Royal London direct-to-consumer business quadruples

Royal London direct-to-consumer business quadruples

Royal London saw fresh business for its direct-to-consumer products surge by 385 per cent last year, marking a record-breaking 12 months for the insurer.

The company’s full-year results revealed a leap in demand for its D2C services, with new business volumes reaching £165m on 31 December 2015, against 2014’s figure of £34m.

According to the report, this dramatic increase was helped by the firm injecting further investment into its targeting non-advised consumers, and the launch of simple direct application life insurance products last year.

Article continues after advert

Royal London also also revealed volumes for its intermediary pensions business were up 37 per cent, jumping to £6bn in 2015 from £4.5bn the previous year.

The insurer said this was due to the further rolling out of auto-enrolment, boosted by its individual pensions and drawdown propositions.

This follows last week’s announcement that it plans to launch an ‘early-warning’ drawdown service for advisers.

Intermediary protection volumes almost doubled compared to the 2014 figure, reaching £502m from £336m.

Phil Loney, group chief executive of Royal London, said it was “pleasing” that sales of protection products through intermediaries are now “surging ahead”, after the company made a considerable investment in its digital and telephone-based propositions.

“Our direct-to-consumer division is now making significant headway in the market segments where it operates by providing better value for money and fairer products than the market incumbents.”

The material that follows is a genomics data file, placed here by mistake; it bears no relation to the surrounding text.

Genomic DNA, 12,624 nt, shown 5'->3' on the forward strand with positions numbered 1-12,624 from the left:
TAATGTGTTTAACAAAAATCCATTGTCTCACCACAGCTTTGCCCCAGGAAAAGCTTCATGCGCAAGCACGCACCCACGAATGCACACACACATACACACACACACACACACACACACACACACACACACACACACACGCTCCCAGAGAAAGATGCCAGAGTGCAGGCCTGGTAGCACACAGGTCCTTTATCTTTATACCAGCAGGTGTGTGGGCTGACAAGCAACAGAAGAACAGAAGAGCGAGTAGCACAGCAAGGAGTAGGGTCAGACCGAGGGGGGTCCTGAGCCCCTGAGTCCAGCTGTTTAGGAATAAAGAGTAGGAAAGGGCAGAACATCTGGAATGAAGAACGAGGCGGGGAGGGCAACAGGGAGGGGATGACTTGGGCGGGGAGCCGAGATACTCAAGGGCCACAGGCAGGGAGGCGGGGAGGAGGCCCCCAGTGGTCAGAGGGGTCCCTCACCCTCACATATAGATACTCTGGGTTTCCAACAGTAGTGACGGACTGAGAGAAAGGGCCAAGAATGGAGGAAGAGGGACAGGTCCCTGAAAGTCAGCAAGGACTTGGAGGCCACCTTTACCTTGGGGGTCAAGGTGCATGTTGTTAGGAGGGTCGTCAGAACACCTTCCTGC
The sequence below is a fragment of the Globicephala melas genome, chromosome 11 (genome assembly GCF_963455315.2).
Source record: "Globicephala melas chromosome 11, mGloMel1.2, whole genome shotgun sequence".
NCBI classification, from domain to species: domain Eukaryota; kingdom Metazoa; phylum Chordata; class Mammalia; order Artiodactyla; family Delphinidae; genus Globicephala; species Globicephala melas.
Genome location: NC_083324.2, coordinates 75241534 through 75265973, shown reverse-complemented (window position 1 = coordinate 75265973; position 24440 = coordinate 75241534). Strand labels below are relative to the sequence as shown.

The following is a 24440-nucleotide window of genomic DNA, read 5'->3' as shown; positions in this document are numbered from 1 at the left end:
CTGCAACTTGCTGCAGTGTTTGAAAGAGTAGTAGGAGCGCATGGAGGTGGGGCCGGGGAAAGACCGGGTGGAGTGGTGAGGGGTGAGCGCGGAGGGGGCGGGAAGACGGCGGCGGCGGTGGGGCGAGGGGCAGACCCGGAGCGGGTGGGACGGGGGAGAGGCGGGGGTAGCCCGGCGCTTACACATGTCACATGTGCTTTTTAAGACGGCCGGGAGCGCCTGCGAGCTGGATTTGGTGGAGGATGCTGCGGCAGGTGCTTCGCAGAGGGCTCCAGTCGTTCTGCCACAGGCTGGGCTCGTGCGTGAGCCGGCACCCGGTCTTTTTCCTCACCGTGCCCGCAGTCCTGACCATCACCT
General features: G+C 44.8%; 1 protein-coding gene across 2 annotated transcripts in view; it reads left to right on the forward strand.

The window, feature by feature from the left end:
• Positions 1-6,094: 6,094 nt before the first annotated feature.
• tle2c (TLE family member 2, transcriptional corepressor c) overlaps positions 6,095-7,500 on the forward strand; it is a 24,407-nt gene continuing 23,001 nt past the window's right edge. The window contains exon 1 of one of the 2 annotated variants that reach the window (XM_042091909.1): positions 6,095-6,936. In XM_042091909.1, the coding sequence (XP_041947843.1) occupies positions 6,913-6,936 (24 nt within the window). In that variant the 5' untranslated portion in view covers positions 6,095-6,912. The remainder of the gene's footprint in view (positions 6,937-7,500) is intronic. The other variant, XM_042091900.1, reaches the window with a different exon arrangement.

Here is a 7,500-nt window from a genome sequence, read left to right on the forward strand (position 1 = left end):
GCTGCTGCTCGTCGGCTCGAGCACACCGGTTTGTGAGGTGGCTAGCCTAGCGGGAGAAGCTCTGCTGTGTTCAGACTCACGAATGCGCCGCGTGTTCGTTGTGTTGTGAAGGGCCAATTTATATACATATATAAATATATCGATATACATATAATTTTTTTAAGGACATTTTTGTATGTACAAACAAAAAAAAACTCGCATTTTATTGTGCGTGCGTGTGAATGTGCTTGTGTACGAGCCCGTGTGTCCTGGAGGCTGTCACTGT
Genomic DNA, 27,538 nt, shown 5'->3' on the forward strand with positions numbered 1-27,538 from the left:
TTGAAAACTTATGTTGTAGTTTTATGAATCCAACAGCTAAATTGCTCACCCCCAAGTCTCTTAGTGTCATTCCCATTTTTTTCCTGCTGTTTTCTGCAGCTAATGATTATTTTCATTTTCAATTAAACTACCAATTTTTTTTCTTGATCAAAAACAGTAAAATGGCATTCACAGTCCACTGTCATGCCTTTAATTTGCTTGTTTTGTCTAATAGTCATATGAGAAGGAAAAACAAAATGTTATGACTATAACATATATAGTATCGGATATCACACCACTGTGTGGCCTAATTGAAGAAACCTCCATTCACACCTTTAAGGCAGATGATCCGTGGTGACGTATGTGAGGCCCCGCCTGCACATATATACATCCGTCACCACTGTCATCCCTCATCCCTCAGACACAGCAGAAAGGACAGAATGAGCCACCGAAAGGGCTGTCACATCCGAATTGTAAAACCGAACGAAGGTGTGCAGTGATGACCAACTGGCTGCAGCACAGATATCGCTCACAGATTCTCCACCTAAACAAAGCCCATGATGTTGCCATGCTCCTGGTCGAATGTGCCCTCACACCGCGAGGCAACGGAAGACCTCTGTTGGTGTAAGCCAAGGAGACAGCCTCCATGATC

He added: “The strong growth in revenues has allowed a substantial increase in investment in the business at the same time as growing profits and strengthening the capital position of Royal London.”

New business profit for the whole business was up 61 per cent on 2014 at £137m, boosted by sales of group pensions and income drawdown products. .

Mr Loney said 2015 was a record-breaking year for the group’s trading performance, reflected by its healthy increase in operating profit.

“The fourth quarter of the year saw pension sales reach new highs, which is particularly satisfying as it follows on from the announcement that we will in future be sharing part of our profits with pension customers through our ProfitShare arrangement.”

Like most fund houses, Royal London Asset Management saw a downturn in new business inflows, suffering in a year of chaotic market conditions.

The report cited new business inflows of £3.1bn in 2015, down from the more buoyant period of 2014 when inflows reached £3.8bn.

Royal London remains well capitalised, with its surplus increasing to £3.5bn from £3.4bn in 2014.

Matthew Harris, director of Cowdenbeath-based Dalbeath Financial Planning, denied that direct-to-consumer business threatens the financial advice profession.

“Some consumers prefer to purchase pension and life insurance products directly, but others prefer to get professional independent financial advice first.

He said when it comes to pensions good advice pays for itself many times over, particularly because the impact of picking an expensive provider or fund is huge.